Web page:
Gus wears a size 5 diaper.  We use Luvs.  You’ll need about 42 thousand hundred for the 2 weeks he’s with you.  This is because he finds the garden hose wherever he is and floods the poor nappy until it explodes.  Usually several times a day.  SuperKid has special powers.  Ry is potty trained.  All day, all the time.  You’re welcome.

Hide your power drill and put all soda pop higher than 48” off the ground.  Do it now.

Gus still naps after lunch for a couple hours.  Ry can take it or leave it.  It’s up to you.  But don’t put either one of them down after 2:35pm or you’ll be ringing in the new day with them both at midnight.  Ask me how I know.

Make Gideon put on his shoes.  They will come off.  He’ll come in for lunch wearing only one and wearing it backwards, but we like to be consistent with the rules.  He must be wearing 2 shoes when he leaves the house.

When you lose Gideon (and you will), look 1. At all water sources, 2. on every tractor/car/mobile machine you own, and 3. at the tool bench.  He will be there, quiet and content.  When your heart stops racing, put the bells around his neck and set him free again.  You will not lose Ry.  Ever.  You can’t.  She is closer than a shadow but with worse breath.

Speaking of which, both kids know how to and need to brush their teeth 2 times a day.  THEY MUST TOUCH ALL THEIR TEETH with the toothbrush.  Gideon will try to squeeze the toothpaste directly into his mouth.  We discourage this.

I’ve put 50spf sunscreen on both kids since they were born.  I have no idea why Gus looks like an Apache in August and Ry is still a ceramic doll.  They both still need sunscreen.  Please do not allow Gideon to apply it himself.  He often mistakes it for toothpaste.

Ry is missing 2 top teeth and 2 bottom teeth.  Do not, I repeat: DO NOT, bring this up.  Somewhere, in another childhood perhaps, Ry decided losing teeth was equivalent to burning at the stake.  It’s not something you want to discuss with a child who has trouble with basic vocabulary.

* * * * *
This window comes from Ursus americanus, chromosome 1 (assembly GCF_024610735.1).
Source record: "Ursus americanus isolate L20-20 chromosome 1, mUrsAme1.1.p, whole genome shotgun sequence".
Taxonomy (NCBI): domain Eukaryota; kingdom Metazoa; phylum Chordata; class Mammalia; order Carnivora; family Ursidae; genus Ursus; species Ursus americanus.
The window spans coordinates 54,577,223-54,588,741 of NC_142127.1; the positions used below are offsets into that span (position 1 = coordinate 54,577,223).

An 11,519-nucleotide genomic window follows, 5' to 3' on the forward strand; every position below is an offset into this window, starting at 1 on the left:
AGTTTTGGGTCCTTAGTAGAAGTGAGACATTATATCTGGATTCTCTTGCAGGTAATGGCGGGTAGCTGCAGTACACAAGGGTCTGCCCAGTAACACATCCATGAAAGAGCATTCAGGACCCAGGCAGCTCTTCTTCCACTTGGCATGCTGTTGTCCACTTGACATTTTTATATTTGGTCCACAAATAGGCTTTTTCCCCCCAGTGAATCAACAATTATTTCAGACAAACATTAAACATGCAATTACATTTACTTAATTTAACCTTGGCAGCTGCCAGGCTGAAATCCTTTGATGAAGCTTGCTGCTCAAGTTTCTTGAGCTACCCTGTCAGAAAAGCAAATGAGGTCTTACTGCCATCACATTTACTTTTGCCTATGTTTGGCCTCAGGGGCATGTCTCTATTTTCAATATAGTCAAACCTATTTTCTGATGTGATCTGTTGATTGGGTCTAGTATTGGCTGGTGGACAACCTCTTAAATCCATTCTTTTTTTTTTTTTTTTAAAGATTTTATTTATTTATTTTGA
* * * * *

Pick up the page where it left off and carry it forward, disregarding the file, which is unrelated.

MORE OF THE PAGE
The kids are actually great at showing, telling, or miming what they are trying to say.  There are always a few gaps.  If Ry says “JOOS,” she means ‘juice’ or ‘shoes.’  If Gideon says “BOOP,” he means ‘float,’ ‘boat,’ or ‘poop.’  Best not to assume, with either child.

Ry’s hair is gorgeous and long and curly.  We try to wash it once a week.  The rest of the time, I put it in a pony tail as high on her head as I can get it and call it good.  Gideon’s hair is similar to goat hair: wiry and magnetic to airborne detritus.  We buzzed it for you.  Easier to get the peanut butter out that way.

If you determine the children need a bath, DO NOT ATTEMPT THIS ALONE.  Make sure both grandparents (and possibly some friends) are present and that your floor is sufficiently covered.

Bed time (8pm for both) is a “say prayers, tuck in, and shut the door” kind of thing.  No hour-long routine, no 18 stories, no nightlights.  They are sleeping champs.  Gideon does yell like a committed maniac for about 14 minutes and then goes through every vocabulary word he knows.  Every night.  Have no fear.  This is normal.  But Ry can’t share a room with him.  It stresses her out.  Honestly, it stresses me out, too.  Occasionally, Ry’s internal clock will malfunction and she’ll wake up at 3am.  You won’t hear her until she’s sitting at the foot of your bed, dressed and holding a bowl of dry cereal in her hand.  At this point, we kindly point out that the stars are still shining and it’s all been a big misunderstanding while pointing her back to her bed. Seven times out of ten, this goes extremely well.

And, really, well, that’s about it.

You’re going to have a GREAT time.

God bless you.

Belton • 1989-1995

In 1989, the Sebecks flew across the Atlantic as a military family for the last time.  The Department of Defense changed our orders from Colorado Springs to Fort Hood within the last month of packing, and all my dreams of being an Olympic skier turned in to fears of sleeping with rattlesnakes and living in a dust bowl.  [Let me note here that it would be another 5 years before I would see a snake… and that would be out in the woods along the creek bed. I never saw a rattlesnake in my yard until I moved to California.  Go figure.]